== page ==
We have seen that during periods of humanitarian reform, a recognition of the rights of one group can lead to a recognition of others by analogy, as when the despotism of kings was analogized to the despotism of husbands, and when two centuries later the civil rights movement inspired the women’s rights movement. The protection of abused children also benefited from an analogy—in this case, believe it or not, with animals.
In Manhattan in 1874, the neighbors of ten-year-old Mary Ellen McCormack, an orphan being raised by an adoptive mother and her second husband, noticed suspicious cuts and bruises on the girl’s body. They reported her to the Department of Public Charities and Correction, which administered the city’s jails, poorhouses, orphanages, and insane asylums. Since there were no laws that specifically protected children, the caseworker contacted the American Society for the Protection of Animals. The society’s founder saw an analogy between the plight of the girl and the plight of the horses he rescued from violent stable owners. He engaged a lawyer who presented a creative interpretation of habeas corpus to the New York State Supreme Court and petitioned to have her removed from her home. The girl calmly testified:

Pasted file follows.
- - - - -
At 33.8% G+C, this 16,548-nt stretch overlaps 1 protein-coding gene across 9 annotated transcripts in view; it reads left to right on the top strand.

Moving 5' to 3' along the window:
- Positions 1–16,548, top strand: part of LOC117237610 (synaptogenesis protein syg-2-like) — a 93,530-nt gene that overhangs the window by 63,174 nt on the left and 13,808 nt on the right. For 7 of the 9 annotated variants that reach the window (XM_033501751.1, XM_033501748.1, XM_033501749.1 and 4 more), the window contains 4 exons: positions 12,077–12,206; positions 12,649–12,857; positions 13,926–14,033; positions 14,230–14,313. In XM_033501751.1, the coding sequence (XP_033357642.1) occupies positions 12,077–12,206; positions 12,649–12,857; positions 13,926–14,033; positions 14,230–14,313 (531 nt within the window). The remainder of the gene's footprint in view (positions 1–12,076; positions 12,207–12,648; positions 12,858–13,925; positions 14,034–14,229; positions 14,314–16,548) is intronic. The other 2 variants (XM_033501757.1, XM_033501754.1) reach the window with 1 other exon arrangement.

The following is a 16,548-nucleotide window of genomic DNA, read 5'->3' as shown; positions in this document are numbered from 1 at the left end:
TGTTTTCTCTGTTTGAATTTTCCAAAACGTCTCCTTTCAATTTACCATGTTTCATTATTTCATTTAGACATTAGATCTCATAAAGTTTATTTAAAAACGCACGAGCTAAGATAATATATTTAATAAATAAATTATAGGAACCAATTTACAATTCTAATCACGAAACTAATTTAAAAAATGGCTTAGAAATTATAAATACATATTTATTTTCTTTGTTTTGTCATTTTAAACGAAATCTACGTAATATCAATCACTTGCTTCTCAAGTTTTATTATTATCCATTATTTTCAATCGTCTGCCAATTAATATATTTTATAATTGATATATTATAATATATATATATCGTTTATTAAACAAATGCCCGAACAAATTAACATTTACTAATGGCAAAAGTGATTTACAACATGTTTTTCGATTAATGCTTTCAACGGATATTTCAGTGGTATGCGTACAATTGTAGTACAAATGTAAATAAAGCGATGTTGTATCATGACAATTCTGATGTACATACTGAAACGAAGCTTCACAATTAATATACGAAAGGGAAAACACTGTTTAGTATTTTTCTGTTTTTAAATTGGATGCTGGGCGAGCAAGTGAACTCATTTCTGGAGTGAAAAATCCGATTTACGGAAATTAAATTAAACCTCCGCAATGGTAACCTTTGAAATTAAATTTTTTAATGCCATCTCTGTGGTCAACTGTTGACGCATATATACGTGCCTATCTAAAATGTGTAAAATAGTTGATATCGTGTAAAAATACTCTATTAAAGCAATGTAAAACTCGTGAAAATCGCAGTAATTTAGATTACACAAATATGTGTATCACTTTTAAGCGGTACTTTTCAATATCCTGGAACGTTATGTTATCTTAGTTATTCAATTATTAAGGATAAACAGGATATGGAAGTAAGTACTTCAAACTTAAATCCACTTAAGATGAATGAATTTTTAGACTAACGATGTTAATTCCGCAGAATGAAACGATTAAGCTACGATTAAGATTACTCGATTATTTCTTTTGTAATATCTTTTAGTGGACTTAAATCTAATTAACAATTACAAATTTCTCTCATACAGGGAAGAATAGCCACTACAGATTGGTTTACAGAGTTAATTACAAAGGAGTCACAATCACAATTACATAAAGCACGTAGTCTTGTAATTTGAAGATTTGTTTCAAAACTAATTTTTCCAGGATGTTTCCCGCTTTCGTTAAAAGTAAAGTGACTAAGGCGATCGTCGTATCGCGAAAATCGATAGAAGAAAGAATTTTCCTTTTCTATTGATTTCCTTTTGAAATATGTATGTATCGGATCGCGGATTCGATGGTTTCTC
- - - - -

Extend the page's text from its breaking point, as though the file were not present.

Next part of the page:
Mamma has been in the habit of whipping and beating me almost every day. She used to whip me with a twisted whip—a rawhide. I have now on my head two black-and-blue marks which were made by Mamma with the whip, and a cut on the left side of my forehead which was made by a pair of scissors in Mamma’s hand…. I never dared speak to anybody, because if I did I would get whipped.
The New York Times reprinted the testimony in an article entitled “Inhumane Treatment of a Little Waif,” and the girl was removed from the home and eventually adopted by her caseworker. Her lawyer set up the New York Society for the Prevention of Cruelty to Children, the first protective agency for children anywhere in the world. Together with other agencies founded in its wake, it set up shelters for battered children and lobbied for laws that punished their abusive parents. Similarly, in England the first legal case to protect a child against an abusive parent was taken up by the Royal Society for the Prevention of Cruelty to Animals, and out of it grew the National Society for the Prevention of Cruelty to Children.
Steven Pinker, The Better Angels of our Nature, Chapter 7
Added to diary 15 January 2018